Our cars: Mercedes CLS - June

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Mercedes CLS
Mercedes CLS
Mercedes-Benz CLS 250 CDI Sport

Week ending June 29
Mileage 19,800
Driven this week 360 miles


Mercedes-Benz CLS review

With Mr Editor-in-chief Hallett playing around in his new BMW 3-Series, I chose the Mercedes CLS250 CDI for the annual trek south to the Goodwood Festival of Speed last weekend.

Its blend of a well-finished cabin and reasonably supple ride seemed a good combo for taking Mrs Mac towards the south coast. It still looks terrific, too - particularly after a (badly needed) wash.

Yet again, too, the CLS impressed with its fuel economy - but there's no doubt that on-off acceleration, as opposed to motorway cruising, is not its strongest suit.

The 250 CDI engine fades nicely into the background once you're up to speed, but through the twistier A-roads of Sussex and Surrey its slightly rorty note was a constant companion.

It's not perfect after all, then. But this remains a car that I could easily live with.
John.McIlroy@whatcar.com

Chas's Mercedes CLS on video


Week ending June 22
Mileage 19,259
Driven this week: 6250 miles


A glance over the recent weekly updates on the Mercedes CLS shows that it has spent most of its time running up and down the nation’s motorway network.

In the interest of fairness and a thorough testing, I took it on the most suburban trip I know – my 15-mile South London commute.

Not only was the stop/start system beautifully relaxing, not missing a beat once over the 30 miles home and back and firing up almost instantly every time, but I was most impressed with the ride.

My usual ride is the Alfa Romeo Giulietta, which has me wincing at the mere sight of a speed bump, but the CLS is a different matter. There is enough give in the suspension that you keep hold of your fillings, yet it is firm enough that there is no rebound once the rear wheels have left the hump.

Tom.Webster@whatcar.com


Week ending June 15
Mileage 19,004
Driven this week: 604 miles


I think I might have found my dream car, because I took the boss's Mercedes CLS last weekend and went away with my family. We were very impressed with its comfort and space; from the outside it looks a little on the small side, but once you climb in, it seats four people with ease.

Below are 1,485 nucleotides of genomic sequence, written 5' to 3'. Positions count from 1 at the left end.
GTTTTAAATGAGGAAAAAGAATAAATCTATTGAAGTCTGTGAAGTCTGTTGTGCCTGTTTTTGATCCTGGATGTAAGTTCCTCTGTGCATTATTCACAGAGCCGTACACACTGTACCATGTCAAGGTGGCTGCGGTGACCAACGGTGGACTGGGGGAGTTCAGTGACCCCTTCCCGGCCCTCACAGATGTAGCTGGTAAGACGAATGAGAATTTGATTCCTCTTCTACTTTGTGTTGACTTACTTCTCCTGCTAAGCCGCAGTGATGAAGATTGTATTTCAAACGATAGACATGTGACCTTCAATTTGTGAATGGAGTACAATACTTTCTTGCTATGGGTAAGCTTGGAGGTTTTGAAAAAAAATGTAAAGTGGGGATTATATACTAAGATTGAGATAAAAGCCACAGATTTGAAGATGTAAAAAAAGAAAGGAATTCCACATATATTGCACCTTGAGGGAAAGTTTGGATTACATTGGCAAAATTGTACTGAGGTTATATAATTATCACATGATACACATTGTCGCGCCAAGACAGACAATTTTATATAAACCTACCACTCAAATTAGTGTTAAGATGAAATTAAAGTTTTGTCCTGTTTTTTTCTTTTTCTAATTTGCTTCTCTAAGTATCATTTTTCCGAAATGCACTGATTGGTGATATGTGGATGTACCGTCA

I loved the dashboard design and my rear passengers had loads of legroom; they also liked the way the rear seats reclined back, allowing them to sit in two armchairs.

This car is built for comfort and long touring, but the jewel in the crown for me was the 250 CDI’s four-cylinder diesel engine, which was quiet and refined. Its fuel economy averaged between 49.9mpg and 54.2mpg on long journeys, making this version of the CLS very frugal indeed. It’s got to be the pick of the range – and one of the finest style-led executive saloons on the market.

Stephen.Hopkins@whatcar.com

Week ending June 8
Mileage 18,400
Driven this week: 240 miles


It was our publisher Andrew who put me onto the idea of using our Merc's Distronic intelligent cruise control system. He borrowed the CLS for a trip to North Wales and came back raving about it.

So, a long motorway trip this past weekend gave me a chance to test it myself. I'm not normally an advocate of cruise control in the UK. I've used it often in Europe and in the US, but our roads are too crowded. I have to concede, though, that Distronic smoothes away most of the problems. Basically you set your speed and the distance that you want to keep from the car in front and it does the rest.

Granted, it took me quite a long time to learn to trust that it was going to brake on my behalf and it really isn't useful in super-crowded conditions, but for a lot of my motorway travels it works fine. Keeping a constant speed and distance is good practice to save fuel, too.

Chas.Hallett@whatcar.com

Week ending June 1
Mileage: 18,160
Driven this week: 250


The summer has arrived, and the CLS's cabin is warming up nicely. With temperatures rocketing to 27 degrees in the What Car? car park, it's worth opening the doors for a minute or two to let the (mainly black) cabin cool down before entering.

Even that won't protect your fingers if you need to quickly input a destination in the sat-nav, though. The rotary dial that controls the Merc's Comand system was sizzling merrily when I got into the car the other day; it feels like you could fry an egg on top of it; I've never used a system so rapidly or with such a delicate touch.

At least the air-con is solid enough; even on hot days it can cool the cabin to bearable levels within about 10 minutes.

John.Mcilroy@whatcar.com

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